Qualcomm is hardly the most significant reason smartphones, Apple's line-up especially, cost so much.
Not so many years ago, Apple was attempting to extort upward of $25 per Android device for frivolous things such as the rubber band visual effect at the end of lists.Reply
apple just being stupid, of course Qualcomm is expensive, you show them apple you drop Qualcomm and buy the garbage 5$ MTK soc , see if people will buy your Iphone then !!!!!!Reply
Where does Apple use Qualcomm anything? I'm pretty sure this is just about patent royalties.19210102 said:you show them apple you drop Qualcomm and buy the garbage 5$ MTK soc , see if people will buy your Iphone then !!!!!!
For many years, Apple has designed their own ARM cores and licensed PowerVR GPUs from Imagination.
They connect to wireless towers through technology developed by Qualcomm. The thing is the most expensive player in the market is complaining about higher consumer costs for patents that many cheaper mobile phone makers use.Reply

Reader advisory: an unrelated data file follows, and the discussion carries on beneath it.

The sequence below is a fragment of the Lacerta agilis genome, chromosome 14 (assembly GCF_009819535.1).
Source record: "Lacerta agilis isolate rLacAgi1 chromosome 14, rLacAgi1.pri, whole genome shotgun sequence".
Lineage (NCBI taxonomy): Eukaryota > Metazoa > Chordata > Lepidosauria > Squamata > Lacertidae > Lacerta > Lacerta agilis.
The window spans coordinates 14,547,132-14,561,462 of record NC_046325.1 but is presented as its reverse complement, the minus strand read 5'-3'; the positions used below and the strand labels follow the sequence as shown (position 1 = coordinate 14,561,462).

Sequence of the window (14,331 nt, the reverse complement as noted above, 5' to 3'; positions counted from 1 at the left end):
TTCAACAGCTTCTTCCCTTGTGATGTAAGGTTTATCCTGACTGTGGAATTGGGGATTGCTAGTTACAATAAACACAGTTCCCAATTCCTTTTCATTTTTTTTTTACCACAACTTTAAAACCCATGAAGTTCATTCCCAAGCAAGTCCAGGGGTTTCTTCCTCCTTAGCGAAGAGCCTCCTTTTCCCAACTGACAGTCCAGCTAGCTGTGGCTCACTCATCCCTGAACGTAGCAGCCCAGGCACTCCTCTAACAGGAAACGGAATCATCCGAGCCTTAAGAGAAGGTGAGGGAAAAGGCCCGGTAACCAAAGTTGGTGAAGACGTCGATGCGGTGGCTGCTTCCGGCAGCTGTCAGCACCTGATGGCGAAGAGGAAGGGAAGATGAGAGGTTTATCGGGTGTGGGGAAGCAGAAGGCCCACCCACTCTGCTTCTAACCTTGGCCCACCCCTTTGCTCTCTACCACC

The bulk of "standard-essential" patents are usually in shared pools accessible through multiple licensees managed by some third party. I'm guessing that Apple's real problem here is that it is licensing some of Qualcomm's non-essential or proprietary extensions and isn't happy with having to pay for those anymore.19210545 said:The thing is the most expensive player in the market is complaining about higher consumer costs for patents that many cheaper mobile phone makers use.
Question: if one was not on a monopolistic position, can they decide with whom they wish to do business with, and to what price to hold the moral standard before conceding?Reply
I would also probably have Apple pay 5-10x more than the regular folks, on principle. I agree on anti monopolistic intervention, but at what point one is forced to do business with someone they don't like? (for example with someone who has an army of lawyers ready, and to whom I would walk on a safety circle around)